Why the Maya used a 260-day calendar

Last night I attended a lecture by Vincent Malmström who, in 1973, published a paper in Science proposing an answer to the mysterious (and still controversial) question: Why did the Maya use a 260-day calendar?

Malmström’s 1997 book Cycles of the Sun, Mysteries of the Moon, which he has also made freely available here, tells the whole story from his point of view. It’s a remarkable tale of geography, religion, culture, computation, science, and human foibles.

The Maya actually used three different calendars. The Tzolk’in ran on a 260-day cycle, and the Haab’ used a 365-day cycle. Then there was the Long Count, which counted days since a mythical beginning of time and also included the other two.

The Long Count’s start date was written, in its full form, like this:, 4 Ahau 8, Cumku

The first five digits measure days in units of 144,000, 7,200, 360, 20, and 1. 4 Ahau is a Tzolk’in day, based on a cycle of 13 numbers with a cycle of 20 days names. 8 Cumku is a Haab’ day, based on 18 20-day months.

Today’s date is, which Wikipedia’s Long Count page helpfully computes for you using this markup:

Today, {{CURRENTDATE}}, in the Long Count is {{Maya date}} (GMT correlation)

(Here GMT doesn’t stand for Greenwhich Mean Time, but rather for Goodman-Martinez-Thompson.)

But today might be, according to this calculator. There has, evidently, been epic confusion and controversy about whether the mythical start date was 584,283 or 584,284 or 584,285 days ago. Thompson originally thought 584,285, then changed his mind and decided on 584,283.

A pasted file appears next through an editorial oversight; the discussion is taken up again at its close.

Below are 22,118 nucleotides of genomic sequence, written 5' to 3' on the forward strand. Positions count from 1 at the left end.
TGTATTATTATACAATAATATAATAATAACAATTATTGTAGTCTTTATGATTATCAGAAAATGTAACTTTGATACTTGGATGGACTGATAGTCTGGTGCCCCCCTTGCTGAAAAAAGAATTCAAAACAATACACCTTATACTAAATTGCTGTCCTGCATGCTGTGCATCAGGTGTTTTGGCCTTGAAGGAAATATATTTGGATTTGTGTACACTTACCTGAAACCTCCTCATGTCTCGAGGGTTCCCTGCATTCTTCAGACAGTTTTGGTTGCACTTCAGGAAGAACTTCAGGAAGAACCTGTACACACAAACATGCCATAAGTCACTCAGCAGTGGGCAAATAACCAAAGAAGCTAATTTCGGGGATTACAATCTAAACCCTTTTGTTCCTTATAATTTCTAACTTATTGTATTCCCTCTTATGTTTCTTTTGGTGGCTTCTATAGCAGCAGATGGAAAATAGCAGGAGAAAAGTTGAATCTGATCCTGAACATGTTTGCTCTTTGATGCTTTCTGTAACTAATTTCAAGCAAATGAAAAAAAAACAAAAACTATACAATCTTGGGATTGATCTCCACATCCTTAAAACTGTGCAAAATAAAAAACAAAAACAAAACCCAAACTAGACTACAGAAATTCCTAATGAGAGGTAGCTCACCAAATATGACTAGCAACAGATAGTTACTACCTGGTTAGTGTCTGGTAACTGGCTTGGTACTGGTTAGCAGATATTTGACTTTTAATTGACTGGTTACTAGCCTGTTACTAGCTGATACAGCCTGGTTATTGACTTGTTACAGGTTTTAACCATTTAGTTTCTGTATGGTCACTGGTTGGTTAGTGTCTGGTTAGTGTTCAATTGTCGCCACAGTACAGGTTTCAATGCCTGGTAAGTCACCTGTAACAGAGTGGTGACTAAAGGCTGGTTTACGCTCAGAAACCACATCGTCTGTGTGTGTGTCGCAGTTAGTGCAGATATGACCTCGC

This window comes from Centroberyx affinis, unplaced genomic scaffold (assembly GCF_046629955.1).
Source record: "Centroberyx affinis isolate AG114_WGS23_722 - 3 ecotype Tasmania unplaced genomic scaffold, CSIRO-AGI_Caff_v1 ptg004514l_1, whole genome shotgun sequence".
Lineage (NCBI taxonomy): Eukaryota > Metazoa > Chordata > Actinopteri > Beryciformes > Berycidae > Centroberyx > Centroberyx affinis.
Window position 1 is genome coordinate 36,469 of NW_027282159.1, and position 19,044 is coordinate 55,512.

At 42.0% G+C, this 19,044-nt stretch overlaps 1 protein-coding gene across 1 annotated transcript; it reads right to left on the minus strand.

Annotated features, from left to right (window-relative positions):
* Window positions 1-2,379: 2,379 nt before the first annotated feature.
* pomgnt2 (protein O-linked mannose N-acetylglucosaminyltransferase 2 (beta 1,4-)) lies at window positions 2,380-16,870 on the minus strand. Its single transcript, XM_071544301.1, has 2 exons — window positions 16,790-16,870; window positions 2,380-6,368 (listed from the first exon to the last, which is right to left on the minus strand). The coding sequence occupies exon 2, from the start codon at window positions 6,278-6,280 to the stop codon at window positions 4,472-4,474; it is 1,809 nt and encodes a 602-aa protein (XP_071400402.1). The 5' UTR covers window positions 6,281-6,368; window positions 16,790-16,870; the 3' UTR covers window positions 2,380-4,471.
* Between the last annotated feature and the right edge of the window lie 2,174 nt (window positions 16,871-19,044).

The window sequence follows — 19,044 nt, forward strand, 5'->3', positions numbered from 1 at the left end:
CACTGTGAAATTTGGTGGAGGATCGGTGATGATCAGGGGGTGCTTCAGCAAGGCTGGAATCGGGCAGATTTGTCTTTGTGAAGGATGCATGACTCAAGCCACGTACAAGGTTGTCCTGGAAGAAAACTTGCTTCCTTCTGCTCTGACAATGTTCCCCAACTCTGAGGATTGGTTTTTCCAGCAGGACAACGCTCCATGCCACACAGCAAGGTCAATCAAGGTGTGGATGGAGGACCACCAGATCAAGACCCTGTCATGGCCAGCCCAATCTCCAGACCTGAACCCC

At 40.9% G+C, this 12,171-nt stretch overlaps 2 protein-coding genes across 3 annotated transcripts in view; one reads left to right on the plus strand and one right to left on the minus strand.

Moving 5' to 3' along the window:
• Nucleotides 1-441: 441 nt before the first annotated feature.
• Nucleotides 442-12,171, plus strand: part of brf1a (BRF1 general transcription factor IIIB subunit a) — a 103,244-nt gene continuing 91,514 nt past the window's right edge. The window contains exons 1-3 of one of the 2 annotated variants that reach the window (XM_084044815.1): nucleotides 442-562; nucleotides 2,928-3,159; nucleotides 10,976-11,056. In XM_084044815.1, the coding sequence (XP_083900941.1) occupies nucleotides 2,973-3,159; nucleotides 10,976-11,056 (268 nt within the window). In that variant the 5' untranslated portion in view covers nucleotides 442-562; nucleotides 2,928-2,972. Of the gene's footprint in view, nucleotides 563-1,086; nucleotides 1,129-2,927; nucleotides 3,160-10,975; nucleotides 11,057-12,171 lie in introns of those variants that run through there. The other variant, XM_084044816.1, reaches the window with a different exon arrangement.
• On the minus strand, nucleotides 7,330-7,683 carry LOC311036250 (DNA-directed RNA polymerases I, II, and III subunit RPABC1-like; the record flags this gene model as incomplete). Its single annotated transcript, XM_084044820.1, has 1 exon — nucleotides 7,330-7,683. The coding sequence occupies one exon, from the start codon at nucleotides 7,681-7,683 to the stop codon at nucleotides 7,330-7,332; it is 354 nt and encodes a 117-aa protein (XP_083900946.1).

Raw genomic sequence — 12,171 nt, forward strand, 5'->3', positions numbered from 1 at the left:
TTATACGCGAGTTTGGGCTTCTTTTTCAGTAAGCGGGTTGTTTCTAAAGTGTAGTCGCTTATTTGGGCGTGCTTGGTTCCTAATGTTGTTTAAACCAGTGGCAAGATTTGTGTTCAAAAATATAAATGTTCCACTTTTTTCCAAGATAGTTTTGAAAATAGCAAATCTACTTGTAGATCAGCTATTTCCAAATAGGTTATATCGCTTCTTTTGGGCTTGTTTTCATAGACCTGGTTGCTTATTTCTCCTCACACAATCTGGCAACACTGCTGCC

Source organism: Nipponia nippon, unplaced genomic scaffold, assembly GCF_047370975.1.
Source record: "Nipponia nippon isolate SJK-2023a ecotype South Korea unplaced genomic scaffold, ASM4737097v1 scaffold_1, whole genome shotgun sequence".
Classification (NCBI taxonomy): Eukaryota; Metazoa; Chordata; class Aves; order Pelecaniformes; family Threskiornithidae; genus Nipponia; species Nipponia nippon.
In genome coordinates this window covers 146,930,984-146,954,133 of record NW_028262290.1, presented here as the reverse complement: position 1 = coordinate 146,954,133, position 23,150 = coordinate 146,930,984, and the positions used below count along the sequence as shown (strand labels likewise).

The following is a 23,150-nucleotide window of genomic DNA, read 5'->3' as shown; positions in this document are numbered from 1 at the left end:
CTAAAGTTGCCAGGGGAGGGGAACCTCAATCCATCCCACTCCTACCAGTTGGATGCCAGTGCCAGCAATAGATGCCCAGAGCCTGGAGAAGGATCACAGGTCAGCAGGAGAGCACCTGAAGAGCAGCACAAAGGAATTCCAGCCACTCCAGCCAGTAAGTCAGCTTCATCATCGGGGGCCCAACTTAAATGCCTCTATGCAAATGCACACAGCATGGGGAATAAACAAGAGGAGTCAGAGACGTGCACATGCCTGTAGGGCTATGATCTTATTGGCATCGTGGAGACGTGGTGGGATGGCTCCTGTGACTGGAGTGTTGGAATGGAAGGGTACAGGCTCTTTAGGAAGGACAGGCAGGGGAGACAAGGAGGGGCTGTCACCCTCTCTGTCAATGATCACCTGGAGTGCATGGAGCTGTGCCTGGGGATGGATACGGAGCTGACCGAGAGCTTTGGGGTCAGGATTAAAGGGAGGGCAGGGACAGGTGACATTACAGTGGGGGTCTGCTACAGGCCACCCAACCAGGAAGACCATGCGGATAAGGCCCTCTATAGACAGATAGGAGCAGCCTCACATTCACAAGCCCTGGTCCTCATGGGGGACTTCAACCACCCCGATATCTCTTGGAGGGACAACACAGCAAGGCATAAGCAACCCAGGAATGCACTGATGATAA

Prof. Malmström likes 584,285, which fixes the start date as August 13, 3114 B.C. Why? Thompson didn’t think there was any astronomical basis for the 260-day calendar, but Malmström figured there had to have been. And he wondered where, in that part of the world, you might observe a 260-day astronomical cycle.

It turns out that at latitude 14.8 º N, the sun is directly overhead on August 13 passing southward, and again on April 30 passing northward, an interval of 260 days. August 13 is also the day after the peak of the Perseid meteor shower. Malmström writes:

The signs were therefore unmistakable. First the heavens would give their notice. All night long the skygazer would watch as stars burst from behind the towering mountains to the northeast and flashed across the sky. And the following morning, as the sun arched higher and higher across the heavens, he would watch as the shadow it cast grew steadily shorter, until, as the sun reached its zenith, its shadow completely disappeared. This then, he decided, was the day for his count to begin.